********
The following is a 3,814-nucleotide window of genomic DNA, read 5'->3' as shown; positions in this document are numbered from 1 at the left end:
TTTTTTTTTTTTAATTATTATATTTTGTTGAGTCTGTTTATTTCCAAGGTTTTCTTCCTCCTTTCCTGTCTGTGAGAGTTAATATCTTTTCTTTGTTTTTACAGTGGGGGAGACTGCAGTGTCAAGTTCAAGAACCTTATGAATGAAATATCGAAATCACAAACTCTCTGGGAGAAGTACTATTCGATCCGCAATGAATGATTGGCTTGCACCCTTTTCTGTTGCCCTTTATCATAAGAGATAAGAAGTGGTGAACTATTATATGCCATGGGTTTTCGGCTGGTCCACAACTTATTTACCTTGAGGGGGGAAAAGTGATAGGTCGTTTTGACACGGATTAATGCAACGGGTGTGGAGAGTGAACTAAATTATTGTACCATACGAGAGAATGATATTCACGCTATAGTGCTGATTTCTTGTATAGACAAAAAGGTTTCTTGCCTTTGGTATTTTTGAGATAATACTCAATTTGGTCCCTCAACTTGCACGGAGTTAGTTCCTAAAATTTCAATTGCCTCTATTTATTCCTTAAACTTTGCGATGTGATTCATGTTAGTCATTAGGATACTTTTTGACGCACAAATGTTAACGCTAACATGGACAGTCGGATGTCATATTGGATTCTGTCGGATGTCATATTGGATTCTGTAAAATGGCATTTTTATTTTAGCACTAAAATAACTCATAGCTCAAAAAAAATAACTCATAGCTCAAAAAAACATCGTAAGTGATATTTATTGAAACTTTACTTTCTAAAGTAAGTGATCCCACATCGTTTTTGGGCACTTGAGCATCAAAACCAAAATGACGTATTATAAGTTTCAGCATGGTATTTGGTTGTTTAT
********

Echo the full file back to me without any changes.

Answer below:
The following is a 3,814-nucleotide window of genomic DNA, read 5'->3' as shown; positions in this document are numbered from 1 at the left end:
TTTTTTTTTTTTAATTATTATATTTTGTTGAGTCTGTTTATTTCCAAGGTTTTCTTCCTCCTTTCCTGTCTGTGAGAGTTAATATCTTTTCTTTGTTTTTACAGTGGGGGAGACTGCAGTGTCAAGTTCAAGAACCTTATGAATGAAATATCGAAATCACAAACTCTCTGGGAGAAGTACTATTCGATCCGCAATGAATGATTGGCTTGCACCCTTTTCTGTTGCCCTTTATCATAAGAGATAAGAAGTGGTGAACTATTATATGCCATGGGTTTTCGGCTGGTCCACAACTTATTTACCTTGAGGGGGGAAAAGTGATAGGTCGTTTTGACACGGATTAATGCAACGGGTGTGGAGAGTGAACTAAATTATTGTACCATACGAGAGAATGATATTCACGCTATAGTGCTGATTTCTTGTATAGACAAAAAGGTTTCTTGCCTTTGGTATTTTTGAGATAATACTCAATTTGGTCCCTCAACTTGCACGGAGTTAGTTCCTAAAATTTCAATTGCCTCTATTTATTCCTTAAACTTTGCGATGTGATTCATGTTAGTCATTAGGATACTTTTTGACGCACAAATGTTAACGCTAACATGGACAGTCGGATGTCATATTGGATTCTGTCGGATGTCATATTGGATTCTGTAAAATGGCATTTTTATTTTAGCACTAAAATAACTCATAGCTCAAAAAAAATAACTCATAGCTCAAAAAAACATCGTAAGTGATATTTATTGAAACTTTACTTTCTAAAGTAAGTGATCCCACATCGTTTTTGGGCACTTGAGCATCAAAACCAAAATGACGTATTATAAGTTTCAGCATGGTATTTGGTTGTTTAT